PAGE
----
Subject: Canada Foreign Aid Cash Missing
The Ottawa Sun
January 15, 2004 Thursday Final Edition
FOREIGN AID CASH MISSING; MOUNTIE AT CENTRE OF MISAPPROPRIATION PROBE
BY BOB KLAGER, OTTAWA SUN
A RESPECTED RCMP member deployed to the UN's mission in the former East Timor is at the centre of an international criminal probe into thousands of dollars in missing foreign aid, the Sun has learned.
The Ottawa-based Mountie, a member of the force's international peacekeeping section, is currently on suspension with pay pending the outcome of an internal RCMP inquiry and an ongoing investigation by UN police.
Authorities were first alerted to the missing money, said to be part of a joint relief program funded by the Canadian International Development Agency (CIDA) and the government of New Zealand, as early as last summer.
"There is an investigation going on regarding allegations of criminal activity by an RCMP member serving with the UN in East Timor," Sgt. Jocelyn Mimeault, a spokesman at RCMP national headquarters in Ottawa, confirmed this week. "The RCMP is reviewing the matter as is common practice when allegations of misconduct are made against an employee.
"There is a UN police investigation but obviously any questions pertaining to any investigation being conducted by the UN police in East Timor would have to be addressed through UN authorities," he said. "The RCMP is aware of the allegations ... relating to the misappropriation of funds. I can't really confirm the specifics."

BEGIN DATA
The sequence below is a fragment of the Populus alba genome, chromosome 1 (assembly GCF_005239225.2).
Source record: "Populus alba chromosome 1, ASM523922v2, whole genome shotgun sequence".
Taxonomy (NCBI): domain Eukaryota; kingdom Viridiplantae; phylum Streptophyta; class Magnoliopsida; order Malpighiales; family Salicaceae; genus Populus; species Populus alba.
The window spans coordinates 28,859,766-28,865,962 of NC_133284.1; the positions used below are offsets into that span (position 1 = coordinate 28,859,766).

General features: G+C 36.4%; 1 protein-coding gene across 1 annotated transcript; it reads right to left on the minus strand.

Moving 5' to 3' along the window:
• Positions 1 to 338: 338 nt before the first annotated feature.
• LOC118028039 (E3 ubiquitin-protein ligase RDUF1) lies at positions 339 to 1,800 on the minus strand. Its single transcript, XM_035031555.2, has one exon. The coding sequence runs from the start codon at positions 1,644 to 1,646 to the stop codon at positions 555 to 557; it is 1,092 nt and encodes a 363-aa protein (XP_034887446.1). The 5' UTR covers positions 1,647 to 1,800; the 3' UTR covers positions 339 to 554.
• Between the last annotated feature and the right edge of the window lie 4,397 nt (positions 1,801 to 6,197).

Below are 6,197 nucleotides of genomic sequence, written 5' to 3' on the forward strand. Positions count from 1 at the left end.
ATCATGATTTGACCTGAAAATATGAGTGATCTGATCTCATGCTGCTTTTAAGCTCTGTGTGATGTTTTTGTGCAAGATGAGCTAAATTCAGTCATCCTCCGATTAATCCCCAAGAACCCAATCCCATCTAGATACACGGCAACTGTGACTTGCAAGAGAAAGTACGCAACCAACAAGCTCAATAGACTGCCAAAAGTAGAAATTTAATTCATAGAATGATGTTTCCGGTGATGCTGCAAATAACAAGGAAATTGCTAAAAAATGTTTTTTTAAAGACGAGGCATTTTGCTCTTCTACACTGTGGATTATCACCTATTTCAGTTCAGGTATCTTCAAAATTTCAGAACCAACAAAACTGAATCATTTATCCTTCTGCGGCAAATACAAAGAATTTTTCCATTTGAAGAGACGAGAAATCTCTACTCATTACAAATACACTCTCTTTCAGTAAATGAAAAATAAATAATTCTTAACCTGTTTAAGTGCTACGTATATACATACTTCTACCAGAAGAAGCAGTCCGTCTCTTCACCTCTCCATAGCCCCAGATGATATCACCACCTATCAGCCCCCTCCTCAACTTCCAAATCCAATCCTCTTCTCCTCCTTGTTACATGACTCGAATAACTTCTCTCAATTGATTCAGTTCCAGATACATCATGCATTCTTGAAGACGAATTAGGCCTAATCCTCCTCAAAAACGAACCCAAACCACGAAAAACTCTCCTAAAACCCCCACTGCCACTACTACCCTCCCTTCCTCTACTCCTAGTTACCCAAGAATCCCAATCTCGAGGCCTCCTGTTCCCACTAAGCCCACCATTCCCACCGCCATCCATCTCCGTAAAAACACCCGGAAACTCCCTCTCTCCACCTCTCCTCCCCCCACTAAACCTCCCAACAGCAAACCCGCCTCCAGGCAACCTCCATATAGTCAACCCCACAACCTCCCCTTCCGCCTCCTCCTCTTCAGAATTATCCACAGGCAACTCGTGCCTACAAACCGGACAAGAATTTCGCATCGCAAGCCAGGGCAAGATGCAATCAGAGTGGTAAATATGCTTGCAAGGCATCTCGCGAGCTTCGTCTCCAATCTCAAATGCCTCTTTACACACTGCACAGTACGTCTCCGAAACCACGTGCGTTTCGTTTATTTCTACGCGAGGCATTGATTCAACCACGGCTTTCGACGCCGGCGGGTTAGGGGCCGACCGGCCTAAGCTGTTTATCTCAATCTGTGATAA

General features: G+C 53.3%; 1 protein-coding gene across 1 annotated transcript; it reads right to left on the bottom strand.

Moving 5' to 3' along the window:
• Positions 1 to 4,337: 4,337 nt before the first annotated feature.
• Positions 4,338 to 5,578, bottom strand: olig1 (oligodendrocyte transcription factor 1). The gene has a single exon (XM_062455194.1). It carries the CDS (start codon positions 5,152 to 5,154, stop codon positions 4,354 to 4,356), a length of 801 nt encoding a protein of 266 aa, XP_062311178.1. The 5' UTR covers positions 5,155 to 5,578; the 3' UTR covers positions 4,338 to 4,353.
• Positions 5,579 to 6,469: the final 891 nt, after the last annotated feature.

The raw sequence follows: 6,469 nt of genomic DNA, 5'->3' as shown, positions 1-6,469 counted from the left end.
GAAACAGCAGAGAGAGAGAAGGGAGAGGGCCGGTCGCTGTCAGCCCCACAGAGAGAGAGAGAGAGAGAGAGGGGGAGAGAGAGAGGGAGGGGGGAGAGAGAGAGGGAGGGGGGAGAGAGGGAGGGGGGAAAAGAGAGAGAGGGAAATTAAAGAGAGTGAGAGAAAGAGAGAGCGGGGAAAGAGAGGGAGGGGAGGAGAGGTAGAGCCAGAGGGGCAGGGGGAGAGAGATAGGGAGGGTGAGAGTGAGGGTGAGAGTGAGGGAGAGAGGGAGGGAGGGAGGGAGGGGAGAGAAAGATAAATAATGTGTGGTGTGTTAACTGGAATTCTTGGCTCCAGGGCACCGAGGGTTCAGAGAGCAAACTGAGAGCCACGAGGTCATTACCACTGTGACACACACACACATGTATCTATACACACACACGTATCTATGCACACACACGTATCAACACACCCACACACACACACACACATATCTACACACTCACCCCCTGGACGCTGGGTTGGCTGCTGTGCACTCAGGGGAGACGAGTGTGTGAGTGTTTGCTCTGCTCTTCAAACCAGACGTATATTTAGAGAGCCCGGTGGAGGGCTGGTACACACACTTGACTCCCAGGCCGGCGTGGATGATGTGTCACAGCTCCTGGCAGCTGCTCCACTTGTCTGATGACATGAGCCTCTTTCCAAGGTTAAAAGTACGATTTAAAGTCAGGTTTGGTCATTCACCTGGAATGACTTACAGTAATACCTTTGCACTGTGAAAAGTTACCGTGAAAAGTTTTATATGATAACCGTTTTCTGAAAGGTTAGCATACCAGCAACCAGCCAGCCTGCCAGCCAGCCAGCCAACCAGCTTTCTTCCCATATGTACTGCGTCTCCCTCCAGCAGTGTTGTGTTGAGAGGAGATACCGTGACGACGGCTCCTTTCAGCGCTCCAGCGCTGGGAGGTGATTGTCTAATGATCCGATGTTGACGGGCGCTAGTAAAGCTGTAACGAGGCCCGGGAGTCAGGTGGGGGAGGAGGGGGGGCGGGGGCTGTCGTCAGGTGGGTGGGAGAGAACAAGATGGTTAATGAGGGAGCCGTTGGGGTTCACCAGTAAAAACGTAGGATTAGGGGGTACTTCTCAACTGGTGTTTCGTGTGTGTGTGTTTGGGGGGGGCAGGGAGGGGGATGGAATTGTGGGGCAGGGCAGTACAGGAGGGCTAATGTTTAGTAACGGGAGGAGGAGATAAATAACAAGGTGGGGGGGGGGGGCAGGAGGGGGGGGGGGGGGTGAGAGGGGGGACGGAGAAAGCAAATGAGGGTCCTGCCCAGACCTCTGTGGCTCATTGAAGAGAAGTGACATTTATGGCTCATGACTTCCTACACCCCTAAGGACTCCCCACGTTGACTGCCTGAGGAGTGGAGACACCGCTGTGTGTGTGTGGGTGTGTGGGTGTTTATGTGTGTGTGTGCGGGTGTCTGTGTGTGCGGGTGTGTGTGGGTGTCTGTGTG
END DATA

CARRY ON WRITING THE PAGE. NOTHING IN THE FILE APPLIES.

However, a source told the Sun a minimum of $20,000 US is involved and the officer in question is suspected of working with an accomplice connected to a Canadian non-governmental organization also serving in the region. The Mountie, who returned to Ottawa last July, was not permitted to return to the mission area.
"This situation is particularly disgusting," the source said. "It jeopardizes international relations and seriously tarnishes the commendable work of positively recognized organizations such as the RCMP, the UN and Canadians in UN mission areas."
Suzanne Quinn, a spokeswoman for CIDA in Ottawa, said the development agency has known about the allegations for some time. However, Quinn couldn't confirm a specific dollar amount involved or whether it was CIDA or the UN which initially brought concerns to the attention of police.
$5.39M IN AID
"CIDA is aware that the matter is under review with the RCMP. I know that we were aware of this and it's been ongoing," she said. "As long as it's under investigation, we're not in a position to comment any further."
Since 1979, Canada has been one of the most active donors in the violence-plagued country, now known as Timor-Leste, providing millions of dollars through CIDA-facilitated programs.
According to the agency's most recent public statistics, Canada provided the country a total of $5.39 million in overseas development assistance for the fiscal year 2001-02.
"CIDA funds very credible international organizations," Quinn said. "There are regular visits to the field and reporting mechanisms. I can just say we've had excellent experience with these international organizations, we continue to fund them, we work very well with them and ... we are very pleased, very satisfied with the work we do with them."
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